Over the last 20 years, EUMETSAT has developed its cooperation with Africa on access and applications of its satellite data, in particular in major capacity building projects funded by the EDF, like PUMA (Preparation for the use of MSG in Africa) and AMESD (African Monitoring of the Environment for Sustainable Development). EUMETSAT has deployed about 400 low cost data receiving stations over the entire African continent, through which African users can access in real time the full EUMETSAT data stream and environmental information and forecasts from other partners.
The new Memorandum of Understanding on Earth observation establishes a political mechanism for ensuring that future cooperation will continue to benefit all African Union member states.
A first concrete realisation is the EUMETSAT contribution to the MESA capacity building project established between the African Union and the European Union and funded by the European Development Fund, as a follow-up to the PUMA and AMESD projects. Capitalising on previous investments, the project’s focus is to strengthen the capacity to use Earth observation data in Africa, with emphasis on climate and environment applications.
The European Organisation for the Exploitation of Meteorological Satellites is an intergovernmental organisation based in Darmstadt, Germany, currently with 27 Member States (Austria, Belgium, Croatia, Czech Republic, Denmark, Estonia, Finland, France, Germany, Greece, Hungary, Ireland, Italy, Latvia, Luxembourg, the Netherlands, Norway, Poland, Portugal, Romania, Slovakia, Slovenia, Spain, Sweden, Switzerland, Turkey and the United Kingdom) and four Cooperating States (Bulgaria, Iceland, Lithuania, and Serbia).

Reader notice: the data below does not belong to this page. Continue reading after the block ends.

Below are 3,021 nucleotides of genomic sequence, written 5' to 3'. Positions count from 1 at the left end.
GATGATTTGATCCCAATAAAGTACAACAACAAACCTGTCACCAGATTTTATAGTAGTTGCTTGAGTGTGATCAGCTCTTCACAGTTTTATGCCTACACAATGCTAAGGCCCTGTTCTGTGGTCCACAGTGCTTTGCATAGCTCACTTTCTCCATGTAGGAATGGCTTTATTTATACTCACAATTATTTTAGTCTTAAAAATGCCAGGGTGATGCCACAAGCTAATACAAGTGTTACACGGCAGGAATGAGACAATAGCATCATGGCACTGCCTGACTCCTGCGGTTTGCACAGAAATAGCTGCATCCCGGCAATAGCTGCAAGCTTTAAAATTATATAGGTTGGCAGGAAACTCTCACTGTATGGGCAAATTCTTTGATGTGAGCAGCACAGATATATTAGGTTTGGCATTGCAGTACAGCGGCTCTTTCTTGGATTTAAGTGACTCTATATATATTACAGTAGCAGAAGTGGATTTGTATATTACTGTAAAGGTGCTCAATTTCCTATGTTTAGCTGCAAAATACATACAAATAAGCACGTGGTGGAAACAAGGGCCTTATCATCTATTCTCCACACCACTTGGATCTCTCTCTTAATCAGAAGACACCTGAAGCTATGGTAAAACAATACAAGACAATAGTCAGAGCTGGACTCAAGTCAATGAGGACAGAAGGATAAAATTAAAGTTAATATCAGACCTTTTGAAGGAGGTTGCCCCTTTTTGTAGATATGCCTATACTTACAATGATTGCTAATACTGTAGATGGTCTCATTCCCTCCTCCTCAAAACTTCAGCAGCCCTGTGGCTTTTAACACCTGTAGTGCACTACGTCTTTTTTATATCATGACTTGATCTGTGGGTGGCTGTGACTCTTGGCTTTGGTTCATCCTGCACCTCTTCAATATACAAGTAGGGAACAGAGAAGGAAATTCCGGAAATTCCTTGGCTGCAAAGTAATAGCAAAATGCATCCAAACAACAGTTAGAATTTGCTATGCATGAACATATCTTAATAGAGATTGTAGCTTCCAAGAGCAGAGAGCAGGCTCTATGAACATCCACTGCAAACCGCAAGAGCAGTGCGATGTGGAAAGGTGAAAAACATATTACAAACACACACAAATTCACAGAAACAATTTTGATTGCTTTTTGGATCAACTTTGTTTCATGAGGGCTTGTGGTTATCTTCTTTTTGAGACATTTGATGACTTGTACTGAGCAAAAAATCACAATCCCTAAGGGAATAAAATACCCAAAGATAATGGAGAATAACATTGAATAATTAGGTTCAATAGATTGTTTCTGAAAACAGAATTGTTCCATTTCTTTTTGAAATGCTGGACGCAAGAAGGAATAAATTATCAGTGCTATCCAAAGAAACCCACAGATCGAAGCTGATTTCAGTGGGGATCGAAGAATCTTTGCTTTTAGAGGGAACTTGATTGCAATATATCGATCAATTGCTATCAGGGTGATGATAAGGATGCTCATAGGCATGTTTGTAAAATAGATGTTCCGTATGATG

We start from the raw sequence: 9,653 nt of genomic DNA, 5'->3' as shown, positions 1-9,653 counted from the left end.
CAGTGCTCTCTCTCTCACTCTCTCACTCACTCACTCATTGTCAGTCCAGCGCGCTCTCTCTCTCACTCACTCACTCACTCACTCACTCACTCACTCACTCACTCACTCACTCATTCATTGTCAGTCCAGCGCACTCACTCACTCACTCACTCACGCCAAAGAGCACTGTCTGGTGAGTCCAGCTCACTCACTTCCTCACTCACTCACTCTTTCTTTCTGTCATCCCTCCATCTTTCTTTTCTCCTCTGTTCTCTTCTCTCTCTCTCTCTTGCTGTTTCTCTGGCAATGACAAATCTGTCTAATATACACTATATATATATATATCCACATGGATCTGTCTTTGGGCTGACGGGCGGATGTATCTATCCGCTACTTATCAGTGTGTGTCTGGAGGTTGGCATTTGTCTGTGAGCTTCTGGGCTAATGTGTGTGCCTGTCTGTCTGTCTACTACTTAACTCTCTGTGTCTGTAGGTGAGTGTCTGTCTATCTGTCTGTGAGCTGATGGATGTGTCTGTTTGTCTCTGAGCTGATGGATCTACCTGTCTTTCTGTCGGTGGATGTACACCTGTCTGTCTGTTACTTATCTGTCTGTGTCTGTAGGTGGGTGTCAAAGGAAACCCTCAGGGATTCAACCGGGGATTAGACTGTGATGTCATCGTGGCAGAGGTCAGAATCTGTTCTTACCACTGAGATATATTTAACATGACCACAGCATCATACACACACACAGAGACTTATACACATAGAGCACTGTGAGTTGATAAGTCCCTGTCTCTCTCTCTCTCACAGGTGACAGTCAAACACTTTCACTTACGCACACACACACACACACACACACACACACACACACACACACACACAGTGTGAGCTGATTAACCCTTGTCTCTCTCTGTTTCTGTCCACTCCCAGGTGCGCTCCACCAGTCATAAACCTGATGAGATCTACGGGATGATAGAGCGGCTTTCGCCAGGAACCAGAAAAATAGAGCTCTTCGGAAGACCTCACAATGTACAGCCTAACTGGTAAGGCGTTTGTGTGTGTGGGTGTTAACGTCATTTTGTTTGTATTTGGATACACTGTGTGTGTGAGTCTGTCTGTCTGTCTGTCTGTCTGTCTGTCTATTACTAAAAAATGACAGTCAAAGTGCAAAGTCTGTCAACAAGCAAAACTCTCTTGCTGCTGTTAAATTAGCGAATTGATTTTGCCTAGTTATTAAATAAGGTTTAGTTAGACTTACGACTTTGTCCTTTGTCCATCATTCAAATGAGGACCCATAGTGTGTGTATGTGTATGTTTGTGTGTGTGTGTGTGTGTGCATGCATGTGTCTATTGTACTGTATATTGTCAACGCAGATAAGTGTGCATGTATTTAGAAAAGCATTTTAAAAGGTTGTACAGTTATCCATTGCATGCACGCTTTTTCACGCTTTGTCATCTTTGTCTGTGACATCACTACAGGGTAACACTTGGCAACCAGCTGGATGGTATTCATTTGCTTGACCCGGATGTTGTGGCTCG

EUMETSAT operates the geostationary satellites Meteosat-8, -9 and -10 over Europe and Africa, and Meteosat-7 over the Indian Ocean.
EUMETSAT also operates two Metop polar orbiting satellites as part of the Initial Joint Polar System (IJPS) shared with the US National Administration for Atmosphere and Ocean (NOAA). The Metop-B polar-orbiting meteorological satellite, launched on 17 September 2012, became prime operational satellite on 24 April 2013. It replaced Metop-A, the first European polar-orbiting meteorological satellite, which was launched in October 2006. Metop-A will continue operations as long as its available capacities bring benefits to users.
The Jason-2 ocean altimetry satellite, launched on 20 June 2008 and exploited jointly with NOAA, NASA and CNES, added monitoring of sea state, ocean currents and sea level change to the EUMETSAT product portfolio.
The data and products from EUMETSAT’s satellites are vital to weather forecasting and make a significant contribution to the monitoring of environment and the global climate.
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